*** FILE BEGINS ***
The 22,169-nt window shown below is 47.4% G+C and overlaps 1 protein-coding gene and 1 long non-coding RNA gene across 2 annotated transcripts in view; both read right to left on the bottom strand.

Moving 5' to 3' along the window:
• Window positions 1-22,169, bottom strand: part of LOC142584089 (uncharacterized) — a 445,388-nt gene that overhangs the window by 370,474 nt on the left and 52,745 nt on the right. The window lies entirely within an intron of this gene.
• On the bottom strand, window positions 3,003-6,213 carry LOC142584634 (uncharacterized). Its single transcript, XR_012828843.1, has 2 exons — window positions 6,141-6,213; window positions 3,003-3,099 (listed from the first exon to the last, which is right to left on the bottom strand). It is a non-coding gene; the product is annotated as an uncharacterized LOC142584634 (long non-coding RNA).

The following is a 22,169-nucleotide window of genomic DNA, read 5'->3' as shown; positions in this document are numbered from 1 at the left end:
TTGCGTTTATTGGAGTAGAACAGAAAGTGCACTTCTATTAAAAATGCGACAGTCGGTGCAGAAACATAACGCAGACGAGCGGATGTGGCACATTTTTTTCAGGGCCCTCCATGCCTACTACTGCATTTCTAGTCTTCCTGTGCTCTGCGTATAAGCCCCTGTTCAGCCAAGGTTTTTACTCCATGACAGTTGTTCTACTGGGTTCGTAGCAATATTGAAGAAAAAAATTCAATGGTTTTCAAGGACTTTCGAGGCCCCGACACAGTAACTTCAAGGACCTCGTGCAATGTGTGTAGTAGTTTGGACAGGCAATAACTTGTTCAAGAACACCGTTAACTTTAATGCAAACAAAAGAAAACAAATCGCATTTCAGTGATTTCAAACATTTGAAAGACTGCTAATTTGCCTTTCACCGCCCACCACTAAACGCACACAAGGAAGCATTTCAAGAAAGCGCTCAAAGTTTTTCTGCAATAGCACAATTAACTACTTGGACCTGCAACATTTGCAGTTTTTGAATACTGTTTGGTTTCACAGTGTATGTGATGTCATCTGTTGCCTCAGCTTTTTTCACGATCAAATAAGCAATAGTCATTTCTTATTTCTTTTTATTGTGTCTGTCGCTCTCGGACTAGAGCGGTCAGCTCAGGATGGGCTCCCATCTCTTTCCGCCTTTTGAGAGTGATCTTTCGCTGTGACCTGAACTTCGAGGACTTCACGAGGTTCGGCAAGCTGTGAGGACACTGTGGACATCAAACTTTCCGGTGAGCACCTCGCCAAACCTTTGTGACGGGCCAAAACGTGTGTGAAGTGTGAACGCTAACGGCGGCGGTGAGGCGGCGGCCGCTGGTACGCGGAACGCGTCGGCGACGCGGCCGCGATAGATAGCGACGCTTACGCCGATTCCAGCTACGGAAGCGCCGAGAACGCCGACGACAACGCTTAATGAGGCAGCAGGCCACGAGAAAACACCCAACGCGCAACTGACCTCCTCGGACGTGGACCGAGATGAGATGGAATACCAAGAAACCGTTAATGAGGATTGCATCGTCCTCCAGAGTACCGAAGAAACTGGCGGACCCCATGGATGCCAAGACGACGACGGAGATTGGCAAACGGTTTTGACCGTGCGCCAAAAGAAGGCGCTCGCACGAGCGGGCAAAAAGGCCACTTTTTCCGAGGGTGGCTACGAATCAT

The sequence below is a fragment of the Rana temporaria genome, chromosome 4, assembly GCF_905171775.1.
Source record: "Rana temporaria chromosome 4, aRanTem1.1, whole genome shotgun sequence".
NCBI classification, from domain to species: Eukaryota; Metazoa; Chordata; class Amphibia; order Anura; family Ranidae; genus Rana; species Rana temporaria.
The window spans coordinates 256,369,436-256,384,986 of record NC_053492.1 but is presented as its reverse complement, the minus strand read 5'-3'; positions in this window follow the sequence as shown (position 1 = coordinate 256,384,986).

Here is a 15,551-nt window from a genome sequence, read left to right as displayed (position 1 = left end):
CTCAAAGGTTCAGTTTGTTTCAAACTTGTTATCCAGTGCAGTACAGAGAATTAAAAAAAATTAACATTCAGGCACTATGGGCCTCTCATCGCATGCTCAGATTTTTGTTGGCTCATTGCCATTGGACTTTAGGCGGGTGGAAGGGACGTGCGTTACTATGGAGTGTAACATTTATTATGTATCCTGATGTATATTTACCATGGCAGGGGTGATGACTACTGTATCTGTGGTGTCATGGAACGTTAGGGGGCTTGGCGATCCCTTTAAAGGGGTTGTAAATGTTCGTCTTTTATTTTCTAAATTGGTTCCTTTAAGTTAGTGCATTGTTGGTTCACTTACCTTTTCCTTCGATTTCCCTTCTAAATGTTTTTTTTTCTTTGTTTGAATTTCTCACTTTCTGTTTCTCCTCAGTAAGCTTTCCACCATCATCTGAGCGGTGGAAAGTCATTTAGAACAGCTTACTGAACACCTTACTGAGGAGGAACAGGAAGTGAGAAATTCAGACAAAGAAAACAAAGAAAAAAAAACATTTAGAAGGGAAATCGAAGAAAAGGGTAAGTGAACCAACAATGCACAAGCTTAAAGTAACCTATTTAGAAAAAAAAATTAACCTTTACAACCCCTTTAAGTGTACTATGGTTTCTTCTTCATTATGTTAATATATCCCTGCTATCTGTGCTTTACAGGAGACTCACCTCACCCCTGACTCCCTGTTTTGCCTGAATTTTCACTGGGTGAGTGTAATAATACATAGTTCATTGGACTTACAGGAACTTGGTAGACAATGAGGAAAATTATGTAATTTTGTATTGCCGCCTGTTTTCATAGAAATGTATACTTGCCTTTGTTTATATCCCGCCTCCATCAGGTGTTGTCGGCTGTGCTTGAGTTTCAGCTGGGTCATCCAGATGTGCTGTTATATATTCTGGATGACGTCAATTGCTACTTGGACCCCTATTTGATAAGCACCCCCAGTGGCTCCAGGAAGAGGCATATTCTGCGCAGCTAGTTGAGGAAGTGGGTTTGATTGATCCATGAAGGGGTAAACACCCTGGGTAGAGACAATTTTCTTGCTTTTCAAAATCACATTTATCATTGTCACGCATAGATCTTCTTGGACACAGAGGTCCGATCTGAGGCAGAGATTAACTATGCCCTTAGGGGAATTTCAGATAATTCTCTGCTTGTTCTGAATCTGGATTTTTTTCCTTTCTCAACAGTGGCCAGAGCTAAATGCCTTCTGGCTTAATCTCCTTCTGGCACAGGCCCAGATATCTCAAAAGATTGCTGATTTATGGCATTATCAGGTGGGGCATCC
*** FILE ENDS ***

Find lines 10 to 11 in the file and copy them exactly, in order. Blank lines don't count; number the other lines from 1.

The window spans coordinates 256,369,436-256,384,986 of record NC_053492.1 but is presented as its reverse complement, the minus strand read 5'-3'; positions in this window follow the sequence as shown (position 1 = coordinate 256,384,986).

Here is a 15,551-nt window from a genome sequence, read left to right as displayed (position 1 = left end):